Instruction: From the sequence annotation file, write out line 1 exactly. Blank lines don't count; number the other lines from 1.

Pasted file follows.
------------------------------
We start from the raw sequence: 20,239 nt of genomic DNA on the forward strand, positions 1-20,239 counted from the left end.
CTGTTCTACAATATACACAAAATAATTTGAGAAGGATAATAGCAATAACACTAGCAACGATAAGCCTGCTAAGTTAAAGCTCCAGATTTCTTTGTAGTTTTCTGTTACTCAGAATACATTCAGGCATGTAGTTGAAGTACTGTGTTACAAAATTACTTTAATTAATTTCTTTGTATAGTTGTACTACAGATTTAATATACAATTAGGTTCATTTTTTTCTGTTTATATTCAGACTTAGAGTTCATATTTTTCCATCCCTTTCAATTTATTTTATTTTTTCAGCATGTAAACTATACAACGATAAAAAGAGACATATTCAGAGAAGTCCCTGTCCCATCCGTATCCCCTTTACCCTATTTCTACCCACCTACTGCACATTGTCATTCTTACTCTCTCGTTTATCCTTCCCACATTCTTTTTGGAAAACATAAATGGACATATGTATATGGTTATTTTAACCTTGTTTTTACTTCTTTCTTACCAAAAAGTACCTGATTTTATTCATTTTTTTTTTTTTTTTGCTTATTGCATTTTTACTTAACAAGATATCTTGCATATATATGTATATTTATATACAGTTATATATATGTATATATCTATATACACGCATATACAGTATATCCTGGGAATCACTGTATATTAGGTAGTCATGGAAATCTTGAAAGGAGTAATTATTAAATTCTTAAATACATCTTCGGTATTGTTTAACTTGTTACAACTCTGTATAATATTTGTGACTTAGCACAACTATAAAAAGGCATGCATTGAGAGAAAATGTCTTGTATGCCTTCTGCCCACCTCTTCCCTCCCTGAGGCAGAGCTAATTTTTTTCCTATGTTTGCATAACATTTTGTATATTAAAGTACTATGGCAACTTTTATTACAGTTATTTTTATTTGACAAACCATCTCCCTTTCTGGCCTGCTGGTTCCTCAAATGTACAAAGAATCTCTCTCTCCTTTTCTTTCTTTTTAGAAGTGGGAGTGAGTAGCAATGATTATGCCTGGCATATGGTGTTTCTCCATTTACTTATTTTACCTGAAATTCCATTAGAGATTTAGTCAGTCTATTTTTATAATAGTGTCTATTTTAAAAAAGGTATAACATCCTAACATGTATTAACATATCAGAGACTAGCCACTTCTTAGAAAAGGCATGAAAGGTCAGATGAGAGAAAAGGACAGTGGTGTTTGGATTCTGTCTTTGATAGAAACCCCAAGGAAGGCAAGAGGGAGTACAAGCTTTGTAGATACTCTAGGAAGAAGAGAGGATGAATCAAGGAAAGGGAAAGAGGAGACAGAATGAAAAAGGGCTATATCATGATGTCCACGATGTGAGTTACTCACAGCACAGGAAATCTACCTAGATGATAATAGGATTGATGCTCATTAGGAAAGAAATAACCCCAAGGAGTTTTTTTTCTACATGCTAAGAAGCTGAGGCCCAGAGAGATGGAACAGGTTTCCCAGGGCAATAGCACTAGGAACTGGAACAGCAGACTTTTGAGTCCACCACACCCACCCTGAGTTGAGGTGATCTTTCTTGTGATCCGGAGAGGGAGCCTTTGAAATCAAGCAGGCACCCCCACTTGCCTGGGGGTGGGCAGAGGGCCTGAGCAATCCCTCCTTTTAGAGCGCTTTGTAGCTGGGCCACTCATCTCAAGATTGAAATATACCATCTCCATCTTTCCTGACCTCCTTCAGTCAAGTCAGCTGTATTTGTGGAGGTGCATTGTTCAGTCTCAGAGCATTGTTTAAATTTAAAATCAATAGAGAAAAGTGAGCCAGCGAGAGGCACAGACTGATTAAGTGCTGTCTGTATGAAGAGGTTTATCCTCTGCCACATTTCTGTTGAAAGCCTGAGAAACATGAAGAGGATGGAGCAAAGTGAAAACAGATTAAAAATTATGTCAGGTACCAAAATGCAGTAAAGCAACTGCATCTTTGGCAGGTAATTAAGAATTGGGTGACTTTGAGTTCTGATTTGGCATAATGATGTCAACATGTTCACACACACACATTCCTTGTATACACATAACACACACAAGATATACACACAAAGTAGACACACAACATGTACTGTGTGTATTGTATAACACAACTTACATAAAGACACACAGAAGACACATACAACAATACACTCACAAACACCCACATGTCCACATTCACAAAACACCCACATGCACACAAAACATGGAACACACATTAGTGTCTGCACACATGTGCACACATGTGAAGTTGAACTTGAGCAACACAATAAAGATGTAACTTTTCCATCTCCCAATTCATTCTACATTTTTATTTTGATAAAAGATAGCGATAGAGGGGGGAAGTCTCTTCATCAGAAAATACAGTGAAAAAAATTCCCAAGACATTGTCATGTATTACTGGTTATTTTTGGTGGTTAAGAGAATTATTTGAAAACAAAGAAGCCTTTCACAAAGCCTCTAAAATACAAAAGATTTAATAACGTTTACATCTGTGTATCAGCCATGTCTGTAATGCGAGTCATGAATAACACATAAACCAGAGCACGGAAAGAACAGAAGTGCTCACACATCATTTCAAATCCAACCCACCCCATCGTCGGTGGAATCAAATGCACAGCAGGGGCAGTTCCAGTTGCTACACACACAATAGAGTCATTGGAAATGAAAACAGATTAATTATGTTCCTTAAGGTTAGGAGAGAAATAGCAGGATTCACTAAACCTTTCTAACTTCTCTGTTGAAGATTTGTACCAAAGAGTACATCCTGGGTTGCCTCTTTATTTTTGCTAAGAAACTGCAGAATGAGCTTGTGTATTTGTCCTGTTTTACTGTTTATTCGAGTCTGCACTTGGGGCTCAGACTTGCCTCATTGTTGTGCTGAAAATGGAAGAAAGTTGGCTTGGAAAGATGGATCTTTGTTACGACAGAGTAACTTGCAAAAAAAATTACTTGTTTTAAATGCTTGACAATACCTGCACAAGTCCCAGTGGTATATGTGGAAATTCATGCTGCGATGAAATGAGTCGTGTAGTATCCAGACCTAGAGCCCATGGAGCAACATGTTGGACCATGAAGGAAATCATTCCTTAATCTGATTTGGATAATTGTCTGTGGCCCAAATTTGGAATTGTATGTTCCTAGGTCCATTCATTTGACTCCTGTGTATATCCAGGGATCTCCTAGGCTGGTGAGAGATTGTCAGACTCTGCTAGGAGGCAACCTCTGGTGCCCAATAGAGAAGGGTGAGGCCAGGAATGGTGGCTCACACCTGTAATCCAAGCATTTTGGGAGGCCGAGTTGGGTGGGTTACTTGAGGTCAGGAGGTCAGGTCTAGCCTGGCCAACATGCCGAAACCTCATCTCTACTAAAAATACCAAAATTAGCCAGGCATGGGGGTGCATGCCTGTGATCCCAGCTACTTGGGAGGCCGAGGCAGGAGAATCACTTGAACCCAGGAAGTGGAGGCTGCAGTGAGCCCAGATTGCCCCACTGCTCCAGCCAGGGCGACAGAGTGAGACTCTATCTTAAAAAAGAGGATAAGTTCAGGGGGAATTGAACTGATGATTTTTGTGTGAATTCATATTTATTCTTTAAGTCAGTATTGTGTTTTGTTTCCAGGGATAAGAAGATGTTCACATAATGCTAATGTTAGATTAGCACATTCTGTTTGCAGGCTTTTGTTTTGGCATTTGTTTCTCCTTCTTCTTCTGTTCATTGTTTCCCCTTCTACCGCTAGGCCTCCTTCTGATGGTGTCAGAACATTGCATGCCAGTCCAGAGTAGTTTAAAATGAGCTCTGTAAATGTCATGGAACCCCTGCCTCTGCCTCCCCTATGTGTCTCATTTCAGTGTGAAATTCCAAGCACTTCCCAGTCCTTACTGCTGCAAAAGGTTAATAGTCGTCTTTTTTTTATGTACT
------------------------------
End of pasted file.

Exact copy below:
We start from the raw sequence: 20,239 nt of genomic DNA on the forward strand, positions 1-20,239 counted from the left end.